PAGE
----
When Apple first came out with Siri in 2011, I was floored by how much more advanced she sounded compared to the competition at the time. Coincidentally, that was the same time Sprint (my employer at the time) began carrying the iPhone. After we finished putting the display up in our store, it quickly became a hot spot for spending downtime – specifically so we could test Siri’s limits.
Siri ended up being a big factor in why I decided to buy my first iPhone. Well, that and iOS was, at the time, a much more stable experience than any of the Android devices I had used. But Siri in itself was an incredibly innovative feature that I just knew I would definitely use all the time. Once I had my 4S, however, I found that Siri wasn’t all that useful aside from the novelty of asking her goofy questions. Oftentimes she didn’t understand me or conducted web searches for things that weren't intended to be a web search. It didn’t take long for me to stop using Siri entirely.
I never really did get into Siri again before switching back to Android in 2013, which was about the same time that Google Now was released. I found Google Now to be an incredibly useful tool in many regards, but I mostly stuck to the visual aspects of the feature rather than using voice commands. The interesting thing was that I didn’t have a hard time with Google Now’s voice commands when I initially tested it out – at least not as often as I did with Siri. I just didn’t like talking to my phone.
Eventually, I made my way back to iOS because that’s just the kind of thing I do from time to time. Back with Siri, I found that Apple made some notable improvements as I tried once again to appreciate and employ Siri’s usefulness, but found myself turning off Siri after a couple of weeks once again because I just preferred to do everything myself.
Ultimately, I realized that I appreciate the privacy that scheduling my own calendar events, conducting my own web searches, and typing out my own text messages gave me. I didn’t have any kids asking me “Why are you meeting at such-and-such on Wednesday?” or “Why are you searching what side dishes go well with porkchops? Are we having porkchops for dinner? I don’t like porkchops,” or “You’re texting so-and-so? Can I talk to them?” I can silently instruct my phone to do whatever I need it to do in public without people overhearing whatever it is I’m doing. I resolved that I would probably never use a voice assistant no matter how stable it became. And that’s okay, because I never felt like I was really missing out on anything because of it.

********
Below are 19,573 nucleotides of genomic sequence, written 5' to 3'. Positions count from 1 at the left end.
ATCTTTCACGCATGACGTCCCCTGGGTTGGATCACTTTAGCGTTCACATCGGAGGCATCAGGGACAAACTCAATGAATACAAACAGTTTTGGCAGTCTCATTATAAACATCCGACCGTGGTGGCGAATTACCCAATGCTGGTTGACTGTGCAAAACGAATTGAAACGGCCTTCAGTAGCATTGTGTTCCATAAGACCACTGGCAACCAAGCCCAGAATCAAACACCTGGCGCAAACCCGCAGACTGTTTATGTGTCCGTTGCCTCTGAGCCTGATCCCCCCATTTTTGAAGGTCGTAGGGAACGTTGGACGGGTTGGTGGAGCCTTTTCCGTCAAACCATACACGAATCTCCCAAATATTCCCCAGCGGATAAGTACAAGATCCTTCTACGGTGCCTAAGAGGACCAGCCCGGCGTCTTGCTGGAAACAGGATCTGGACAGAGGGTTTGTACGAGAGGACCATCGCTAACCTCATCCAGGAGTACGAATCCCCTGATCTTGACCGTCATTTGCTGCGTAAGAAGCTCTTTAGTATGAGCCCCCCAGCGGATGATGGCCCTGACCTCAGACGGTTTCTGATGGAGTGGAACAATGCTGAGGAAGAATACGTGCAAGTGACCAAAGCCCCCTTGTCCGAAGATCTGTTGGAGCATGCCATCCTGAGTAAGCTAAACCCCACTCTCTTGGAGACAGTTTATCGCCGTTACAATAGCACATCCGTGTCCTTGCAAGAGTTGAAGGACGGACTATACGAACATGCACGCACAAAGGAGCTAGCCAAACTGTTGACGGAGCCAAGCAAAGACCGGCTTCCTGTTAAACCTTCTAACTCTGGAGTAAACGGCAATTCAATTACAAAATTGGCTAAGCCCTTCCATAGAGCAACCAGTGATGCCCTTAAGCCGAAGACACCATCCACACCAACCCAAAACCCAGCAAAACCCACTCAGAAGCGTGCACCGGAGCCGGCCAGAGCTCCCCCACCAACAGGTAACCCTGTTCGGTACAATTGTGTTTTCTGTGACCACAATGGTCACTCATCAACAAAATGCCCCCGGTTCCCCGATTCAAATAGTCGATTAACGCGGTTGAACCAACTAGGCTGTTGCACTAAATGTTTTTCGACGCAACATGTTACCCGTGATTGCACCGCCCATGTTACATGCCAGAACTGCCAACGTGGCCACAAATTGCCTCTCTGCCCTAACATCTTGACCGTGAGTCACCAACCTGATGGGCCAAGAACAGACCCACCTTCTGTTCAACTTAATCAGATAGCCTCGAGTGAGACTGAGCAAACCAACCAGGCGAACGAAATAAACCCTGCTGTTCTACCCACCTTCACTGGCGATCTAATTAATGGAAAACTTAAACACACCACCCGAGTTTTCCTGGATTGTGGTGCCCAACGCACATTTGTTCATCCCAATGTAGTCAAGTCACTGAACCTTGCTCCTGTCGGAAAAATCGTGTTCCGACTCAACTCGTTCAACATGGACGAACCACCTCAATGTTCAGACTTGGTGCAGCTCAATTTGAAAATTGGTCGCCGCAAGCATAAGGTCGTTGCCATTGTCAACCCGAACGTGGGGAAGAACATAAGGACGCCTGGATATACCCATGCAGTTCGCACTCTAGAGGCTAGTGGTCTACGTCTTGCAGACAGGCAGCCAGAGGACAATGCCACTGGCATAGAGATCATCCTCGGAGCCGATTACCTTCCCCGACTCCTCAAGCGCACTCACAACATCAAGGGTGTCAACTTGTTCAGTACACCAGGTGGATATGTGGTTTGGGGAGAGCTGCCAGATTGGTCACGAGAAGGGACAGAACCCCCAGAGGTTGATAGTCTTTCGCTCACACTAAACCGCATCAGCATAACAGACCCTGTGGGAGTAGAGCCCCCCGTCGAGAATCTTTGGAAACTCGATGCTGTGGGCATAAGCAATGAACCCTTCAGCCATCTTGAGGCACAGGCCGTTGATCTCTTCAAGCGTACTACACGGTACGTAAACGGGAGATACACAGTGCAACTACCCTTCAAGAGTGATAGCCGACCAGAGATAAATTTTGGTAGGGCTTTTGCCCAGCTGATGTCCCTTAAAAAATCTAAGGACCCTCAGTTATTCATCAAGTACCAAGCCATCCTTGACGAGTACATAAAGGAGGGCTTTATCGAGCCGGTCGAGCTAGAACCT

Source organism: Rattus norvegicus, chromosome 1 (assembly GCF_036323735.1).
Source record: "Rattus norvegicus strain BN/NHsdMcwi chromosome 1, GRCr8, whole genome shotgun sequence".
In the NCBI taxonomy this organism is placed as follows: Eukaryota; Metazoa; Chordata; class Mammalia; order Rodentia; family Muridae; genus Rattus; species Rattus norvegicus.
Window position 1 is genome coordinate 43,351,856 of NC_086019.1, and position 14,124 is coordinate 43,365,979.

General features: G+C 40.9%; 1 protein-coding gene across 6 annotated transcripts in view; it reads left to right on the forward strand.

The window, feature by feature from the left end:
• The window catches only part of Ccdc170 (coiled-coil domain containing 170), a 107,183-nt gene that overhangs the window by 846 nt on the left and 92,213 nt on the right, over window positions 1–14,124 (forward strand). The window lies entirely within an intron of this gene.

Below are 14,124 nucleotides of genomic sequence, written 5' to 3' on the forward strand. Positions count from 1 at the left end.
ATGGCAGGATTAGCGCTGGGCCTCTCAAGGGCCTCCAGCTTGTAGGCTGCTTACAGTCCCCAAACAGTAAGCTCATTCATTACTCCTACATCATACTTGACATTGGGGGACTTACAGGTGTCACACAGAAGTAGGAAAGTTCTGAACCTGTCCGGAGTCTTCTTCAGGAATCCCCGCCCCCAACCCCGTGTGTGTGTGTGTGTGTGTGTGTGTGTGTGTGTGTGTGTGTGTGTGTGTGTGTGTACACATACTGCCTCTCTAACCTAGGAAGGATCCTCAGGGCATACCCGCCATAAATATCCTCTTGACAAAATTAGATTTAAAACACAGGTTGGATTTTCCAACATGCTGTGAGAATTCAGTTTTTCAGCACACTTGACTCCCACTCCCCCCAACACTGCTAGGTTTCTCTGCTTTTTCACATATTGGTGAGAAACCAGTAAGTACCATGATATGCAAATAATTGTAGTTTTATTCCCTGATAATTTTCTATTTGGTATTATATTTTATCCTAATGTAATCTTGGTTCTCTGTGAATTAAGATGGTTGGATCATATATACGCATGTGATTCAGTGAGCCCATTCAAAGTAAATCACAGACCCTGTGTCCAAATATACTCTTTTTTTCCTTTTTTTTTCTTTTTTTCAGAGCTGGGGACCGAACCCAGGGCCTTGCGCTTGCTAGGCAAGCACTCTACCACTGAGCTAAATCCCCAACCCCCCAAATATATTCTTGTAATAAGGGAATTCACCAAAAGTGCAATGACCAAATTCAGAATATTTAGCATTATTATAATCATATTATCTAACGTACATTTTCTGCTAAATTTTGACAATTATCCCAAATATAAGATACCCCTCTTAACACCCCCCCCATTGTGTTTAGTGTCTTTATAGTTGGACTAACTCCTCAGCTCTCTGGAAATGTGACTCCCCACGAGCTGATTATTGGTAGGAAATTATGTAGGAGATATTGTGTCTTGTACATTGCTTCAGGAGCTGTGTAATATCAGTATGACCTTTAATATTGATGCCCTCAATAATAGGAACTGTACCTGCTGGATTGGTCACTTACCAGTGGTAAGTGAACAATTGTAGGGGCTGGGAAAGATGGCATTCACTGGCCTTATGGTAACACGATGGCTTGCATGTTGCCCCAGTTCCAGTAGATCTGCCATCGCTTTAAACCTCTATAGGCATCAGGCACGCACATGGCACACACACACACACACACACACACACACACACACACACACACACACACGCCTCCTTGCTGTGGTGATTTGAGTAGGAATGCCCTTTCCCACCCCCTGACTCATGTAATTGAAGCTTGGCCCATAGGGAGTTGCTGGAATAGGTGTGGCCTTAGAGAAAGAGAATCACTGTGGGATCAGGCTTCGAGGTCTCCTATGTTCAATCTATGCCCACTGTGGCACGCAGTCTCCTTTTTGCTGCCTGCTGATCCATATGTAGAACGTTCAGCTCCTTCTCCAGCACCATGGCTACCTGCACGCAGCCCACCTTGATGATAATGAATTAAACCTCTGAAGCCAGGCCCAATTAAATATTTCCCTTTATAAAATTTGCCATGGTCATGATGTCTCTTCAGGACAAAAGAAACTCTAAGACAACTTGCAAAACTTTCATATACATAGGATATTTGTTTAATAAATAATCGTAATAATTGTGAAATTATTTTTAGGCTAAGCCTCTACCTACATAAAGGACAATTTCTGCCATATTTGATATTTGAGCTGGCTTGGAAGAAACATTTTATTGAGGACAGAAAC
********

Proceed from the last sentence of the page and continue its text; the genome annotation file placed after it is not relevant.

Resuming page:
Fortunately, thanks to new text options that have surfaced over the past year, I’m able to enjoy the fruits of AI assistants with some semblance of privacy still in-tact. Google introduced a text-based option for Google Assistant earlier this year, and Apple introduced “Type to Siri” in iOS 11, which users can find in the accessibility settings. Since then, I’ve started using AI assistants more often. In the end it only saves me a few steps and a little bit of time, but it’s nice to be able to hold down my home button, type something in, and (usually) have that be the end of things.
I think voice commands are a great feature that a lot of people find useful, but personally I prefer the text input methods that have been implemented recently. I’m glad that both are now an option.
Readers, what are your thoughts on smartphone virtual assistants? Do you use them regularly, and if so, do you tend to use voice commands or text commands to operate them? Let us know your thoughts in the comments below!